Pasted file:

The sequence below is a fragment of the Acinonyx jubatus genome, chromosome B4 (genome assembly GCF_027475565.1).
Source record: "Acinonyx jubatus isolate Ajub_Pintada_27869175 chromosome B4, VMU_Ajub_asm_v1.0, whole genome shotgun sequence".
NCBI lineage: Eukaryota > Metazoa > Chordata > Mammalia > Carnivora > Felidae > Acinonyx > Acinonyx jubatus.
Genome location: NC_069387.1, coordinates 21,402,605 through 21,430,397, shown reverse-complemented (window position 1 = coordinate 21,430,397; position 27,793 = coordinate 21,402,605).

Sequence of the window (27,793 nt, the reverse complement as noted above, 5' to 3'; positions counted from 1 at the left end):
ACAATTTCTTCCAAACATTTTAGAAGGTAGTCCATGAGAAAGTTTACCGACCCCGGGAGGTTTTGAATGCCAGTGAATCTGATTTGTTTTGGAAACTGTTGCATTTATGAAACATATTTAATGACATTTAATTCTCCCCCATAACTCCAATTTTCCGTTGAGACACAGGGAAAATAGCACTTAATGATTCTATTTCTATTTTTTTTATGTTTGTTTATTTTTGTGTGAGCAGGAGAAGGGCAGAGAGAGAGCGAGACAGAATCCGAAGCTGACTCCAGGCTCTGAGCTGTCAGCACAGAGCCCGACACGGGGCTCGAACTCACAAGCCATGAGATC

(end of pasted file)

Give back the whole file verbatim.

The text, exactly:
The sequence below is a fragment of the Acinonyx jubatus genome, chromosome B4 (genome assembly GCF_027475565.1).
Source record: "Acinonyx jubatus isolate Ajub_Pintada_27869175 chromosome B4, VMU_Ajub_asm_v1.0, whole genome shotgun sequence".
NCBI lineage: Eukaryota > Metazoa > Chordata > Mammalia > Carnivora > Felidae > Acinonyx > Acinonyx jubatus.
Genome location: NC_069387.1, coordinates 21,402,605 through 21,430,397, shown reverse-complemented (window position 1 = coordinate 21,430,397; position 27,793 = coordinate 21,402,605).

Sequence of the window (27,793 nt, the reverse complement as noted above, 5' to 3'; positions counted from 1 at the left end):
ACAATTTCTTCCAAACATTTTAGAAGGTAGTCCATGAGAAAGTTTACCGACCCCGGGAGGTTTTGAATGCCAGTGAATCTGATTTGTTTTGGAAACTGTTGCATTTATGAAACATATTTAATGACATTTAATTCTCCCCCATAACTCCAATTTTCCGTTGAGACACAGGGAAAATAGCACTTAATGATTCTATTTCTATTTTTTTTATGTTTGTTTATTTTTGTGTGAGCAGGAGAAGGGCAGAGAGAGAGCGAGACAGAATCCGAAGCTGACTCCAGGCTCTGAGCTGTCAGCACAGAGCCCGACACGGGGCTCGAACTCACAAGCCATGAGATC